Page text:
Mental experiences involve active information from various sources (perceptions, imaginations, inferences, memories, emotions). Because there is overlap in the features arising from different sources and the processes that encode, revive, and evaluate features with respect to their source are not perfect, misattributions can occur (perceptual illusions, memory distortions, false memories, confabulations). Our goal is understanding the cognitive processes and conditions that account for true and false episodic (autobiographical) memories: source memory processes that encode features and associate (bind) them into complex memories, and that revive and evaluate them later (i.e., as we make attributions).Our research is guided by the Source Monitoring Framework (SMF), which identifies cognitive processes, types of information (e.g., features), and associated brain correlates that together serve normal source memory and provides a focus for investigating how source memory might be impaired. In particular, our research program is directed at understanding how source monitoring processes are affected by normal aging. Evidence from brain damaged patients and from neuroimaging suggests that prefrontal cortex (PFC) is critical for encoding, reviving, and evaluating memories, and that a critical function of PFC is to modulate activity in other brain regions (e.g., hippocampus, posterior representational areas) involved in memory. Furthermore, there is increasing evidence that age-related changes in function in PFC contribute to age-related declines in episodic memory. Using cognitive behavioral and functional magnetic resonance imaging (fMRI) methods, the proposed project has three main goals: (1) To further characterize age-related differences in the cognitive processes subserving source memory, that is, those processes that affect the quality of encoding, revival, and evaluation of episodic memories;(2) To identify distinct neural bases of specific cognitive functions important for source memory, how they interact, and how they are affected by aging;(3) To further clarify the relation, at both cognitive and neural levels, between objective and subjective measures of source memory and how they change with age.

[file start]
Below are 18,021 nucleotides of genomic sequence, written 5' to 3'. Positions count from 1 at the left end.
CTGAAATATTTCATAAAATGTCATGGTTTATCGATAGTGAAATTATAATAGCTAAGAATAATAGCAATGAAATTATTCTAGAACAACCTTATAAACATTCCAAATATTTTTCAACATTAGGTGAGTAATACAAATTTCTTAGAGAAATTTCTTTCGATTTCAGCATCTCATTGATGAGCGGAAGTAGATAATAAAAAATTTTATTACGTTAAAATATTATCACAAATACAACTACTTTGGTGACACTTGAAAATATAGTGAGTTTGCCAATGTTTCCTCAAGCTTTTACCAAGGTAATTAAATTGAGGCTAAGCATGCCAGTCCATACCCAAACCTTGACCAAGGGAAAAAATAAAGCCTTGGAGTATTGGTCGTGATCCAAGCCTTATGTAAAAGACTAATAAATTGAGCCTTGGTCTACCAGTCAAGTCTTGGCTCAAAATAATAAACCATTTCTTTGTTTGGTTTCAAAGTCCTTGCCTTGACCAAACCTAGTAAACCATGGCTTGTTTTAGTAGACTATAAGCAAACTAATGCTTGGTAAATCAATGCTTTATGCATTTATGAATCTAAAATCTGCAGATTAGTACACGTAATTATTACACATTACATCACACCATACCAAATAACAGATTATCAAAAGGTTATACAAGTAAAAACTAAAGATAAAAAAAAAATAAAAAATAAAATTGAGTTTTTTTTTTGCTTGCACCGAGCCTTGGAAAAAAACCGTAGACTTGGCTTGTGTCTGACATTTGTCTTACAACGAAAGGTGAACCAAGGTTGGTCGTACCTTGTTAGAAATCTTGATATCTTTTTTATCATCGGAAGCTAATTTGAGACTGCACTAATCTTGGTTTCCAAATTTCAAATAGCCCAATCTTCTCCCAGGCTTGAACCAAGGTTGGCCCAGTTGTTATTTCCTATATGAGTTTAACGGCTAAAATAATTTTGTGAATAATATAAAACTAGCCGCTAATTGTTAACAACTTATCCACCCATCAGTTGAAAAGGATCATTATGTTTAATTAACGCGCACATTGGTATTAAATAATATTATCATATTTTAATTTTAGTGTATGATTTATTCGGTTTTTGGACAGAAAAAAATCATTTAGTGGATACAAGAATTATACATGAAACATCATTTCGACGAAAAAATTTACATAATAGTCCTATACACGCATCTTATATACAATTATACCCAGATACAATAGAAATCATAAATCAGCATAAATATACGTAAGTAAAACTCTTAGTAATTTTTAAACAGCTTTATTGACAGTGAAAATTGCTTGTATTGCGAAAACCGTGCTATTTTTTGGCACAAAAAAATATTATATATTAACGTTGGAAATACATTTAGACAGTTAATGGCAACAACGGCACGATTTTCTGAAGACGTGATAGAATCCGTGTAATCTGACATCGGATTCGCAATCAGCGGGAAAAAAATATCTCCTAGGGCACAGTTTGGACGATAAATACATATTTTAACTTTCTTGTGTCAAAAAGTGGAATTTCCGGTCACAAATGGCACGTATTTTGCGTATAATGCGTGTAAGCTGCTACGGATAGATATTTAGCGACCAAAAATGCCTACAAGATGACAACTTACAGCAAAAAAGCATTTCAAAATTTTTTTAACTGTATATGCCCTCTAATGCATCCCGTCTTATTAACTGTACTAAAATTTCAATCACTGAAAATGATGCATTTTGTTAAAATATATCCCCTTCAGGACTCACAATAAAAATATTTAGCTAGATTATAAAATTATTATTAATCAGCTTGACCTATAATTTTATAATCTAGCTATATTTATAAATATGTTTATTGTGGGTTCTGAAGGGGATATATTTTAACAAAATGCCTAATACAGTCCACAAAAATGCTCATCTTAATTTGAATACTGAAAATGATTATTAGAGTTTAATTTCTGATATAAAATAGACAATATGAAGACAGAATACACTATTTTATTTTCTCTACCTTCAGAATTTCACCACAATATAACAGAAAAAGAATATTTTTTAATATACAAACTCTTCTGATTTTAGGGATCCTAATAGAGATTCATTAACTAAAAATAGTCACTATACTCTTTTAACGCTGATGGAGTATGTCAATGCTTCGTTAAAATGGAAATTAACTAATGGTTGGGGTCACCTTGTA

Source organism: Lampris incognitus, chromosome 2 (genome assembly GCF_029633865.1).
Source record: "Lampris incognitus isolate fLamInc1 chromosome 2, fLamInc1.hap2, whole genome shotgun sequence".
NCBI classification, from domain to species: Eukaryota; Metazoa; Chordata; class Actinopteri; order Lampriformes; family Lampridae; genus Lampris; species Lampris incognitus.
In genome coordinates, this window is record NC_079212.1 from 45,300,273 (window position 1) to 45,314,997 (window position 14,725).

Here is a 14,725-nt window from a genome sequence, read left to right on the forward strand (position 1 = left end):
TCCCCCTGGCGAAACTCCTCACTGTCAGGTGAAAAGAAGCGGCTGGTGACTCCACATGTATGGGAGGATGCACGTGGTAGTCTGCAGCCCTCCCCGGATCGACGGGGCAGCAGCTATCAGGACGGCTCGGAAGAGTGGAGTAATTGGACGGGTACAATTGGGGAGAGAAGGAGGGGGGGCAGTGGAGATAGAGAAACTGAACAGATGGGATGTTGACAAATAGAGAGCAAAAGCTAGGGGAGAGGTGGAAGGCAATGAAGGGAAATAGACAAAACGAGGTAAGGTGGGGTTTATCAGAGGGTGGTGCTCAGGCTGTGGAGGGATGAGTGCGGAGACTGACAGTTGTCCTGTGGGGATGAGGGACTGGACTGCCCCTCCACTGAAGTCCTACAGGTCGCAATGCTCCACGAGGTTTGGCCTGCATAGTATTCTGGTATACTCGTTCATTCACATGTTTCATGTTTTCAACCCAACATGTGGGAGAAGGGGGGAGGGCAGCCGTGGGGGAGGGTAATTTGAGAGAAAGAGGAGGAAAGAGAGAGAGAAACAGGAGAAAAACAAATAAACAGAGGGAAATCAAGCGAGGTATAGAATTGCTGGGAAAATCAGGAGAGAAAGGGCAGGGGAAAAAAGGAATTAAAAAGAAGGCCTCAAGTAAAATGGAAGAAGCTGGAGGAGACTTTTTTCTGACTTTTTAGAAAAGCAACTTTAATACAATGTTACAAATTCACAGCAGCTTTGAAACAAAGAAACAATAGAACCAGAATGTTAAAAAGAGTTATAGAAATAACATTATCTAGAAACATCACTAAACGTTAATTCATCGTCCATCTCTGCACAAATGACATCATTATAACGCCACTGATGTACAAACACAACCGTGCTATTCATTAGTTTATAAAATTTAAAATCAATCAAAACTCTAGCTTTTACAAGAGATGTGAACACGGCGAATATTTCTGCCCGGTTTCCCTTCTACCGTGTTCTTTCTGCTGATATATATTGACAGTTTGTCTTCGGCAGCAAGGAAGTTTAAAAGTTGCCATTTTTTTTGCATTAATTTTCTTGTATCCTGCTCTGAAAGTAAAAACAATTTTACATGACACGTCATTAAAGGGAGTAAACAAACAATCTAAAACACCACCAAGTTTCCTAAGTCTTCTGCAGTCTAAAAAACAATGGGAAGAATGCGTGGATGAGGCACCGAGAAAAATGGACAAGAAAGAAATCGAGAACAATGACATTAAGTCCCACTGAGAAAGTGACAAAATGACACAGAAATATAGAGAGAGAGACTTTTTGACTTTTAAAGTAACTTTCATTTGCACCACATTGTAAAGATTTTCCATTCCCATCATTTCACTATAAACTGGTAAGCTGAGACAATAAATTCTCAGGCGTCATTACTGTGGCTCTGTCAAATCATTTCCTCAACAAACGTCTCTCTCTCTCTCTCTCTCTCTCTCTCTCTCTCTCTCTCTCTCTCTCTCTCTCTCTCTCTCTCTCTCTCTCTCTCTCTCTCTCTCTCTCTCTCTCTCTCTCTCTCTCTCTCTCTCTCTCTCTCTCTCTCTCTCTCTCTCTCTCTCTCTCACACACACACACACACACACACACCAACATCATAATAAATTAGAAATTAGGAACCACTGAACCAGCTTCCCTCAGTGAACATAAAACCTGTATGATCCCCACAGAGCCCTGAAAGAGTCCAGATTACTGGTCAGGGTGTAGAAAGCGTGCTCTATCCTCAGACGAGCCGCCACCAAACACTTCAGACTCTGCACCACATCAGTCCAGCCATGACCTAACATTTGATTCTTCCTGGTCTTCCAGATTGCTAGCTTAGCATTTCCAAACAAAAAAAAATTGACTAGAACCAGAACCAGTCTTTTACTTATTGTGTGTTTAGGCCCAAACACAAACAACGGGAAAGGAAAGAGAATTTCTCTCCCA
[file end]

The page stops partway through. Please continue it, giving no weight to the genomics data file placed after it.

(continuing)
Among the consequences of normal aging, one of the most distressing is decline in memory. The associated loss of productivity, physical health, and sense of well-being will create an increasing number of critical economic and public health issues as the US population grows disproportionately older.This proposal is directed at understanding the neural mechanisms that underlie changes in memory function with age.
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|Kim, Kyungmi; Johnson, Marcia K (2014) Extended self: spontaneous activation of medial prefrontal cortex by objects that are 'mine'. Soc Cogn Affect Neurosci 9:1006-12|
|Ebner, Natalie C; Johnson, Matthew R; Rieckmann, Anna et al. (2013) Processing own-age vs. other-age faces: neuro-behavioral correlates and effects of emotion. Neuroimage 78:363-71|
|Mitchell, Karen J; Ankudowich, Elizabeth; Durbin, Kelly A et al. (2013) Age-related differences in agenda-driven monitoring of format and task information. Neuropsychologia 51:2427-41|
|Kim, Kyungmi; Johnson, Marcia K (2012) Extended self: medial prefrontal activity during transient association of self and objects. Soc Cogn Affect Neurosci 7:199-207|
|Ebner, Natalie C; Gluth, Sebastian; Johnson, Matthew R et al. (2011) Medial prefrontal cortex activity when thinking about others depends on their age. Neurocase 17:260-9|
|Ebner, Natalie C; He, Yi; Fichtenholtz, Harlan M et al. (2011) Electrophysiological correlates of processing faces of younger and older individuals. Soc Cogn Affect Neurosci 6:526-35|
|Zaragoza, Maria S; Mitchell, Karen J; Payment, Kristie et al. (2011) False Memories for Suggestions: The Impact of Conceptual Elaboration. J Mem Lang 64:18-31|
|He, Yi; Ebner, Natalie C; Johnson, Marcia K (2011) WHAT PREDICTS THE OWN-AGE BIAS IN FACE RECOGNITION MEMORY? Soc Cogn 29:97-109|
|Ebner, Natalie C; He, Yi; Johnson, Marcia K (2011) Age and emotion affect how we look at a face: visual scan patterns differ for own-age versus other-age emotional faces. Cogn Emot 25:983-97|
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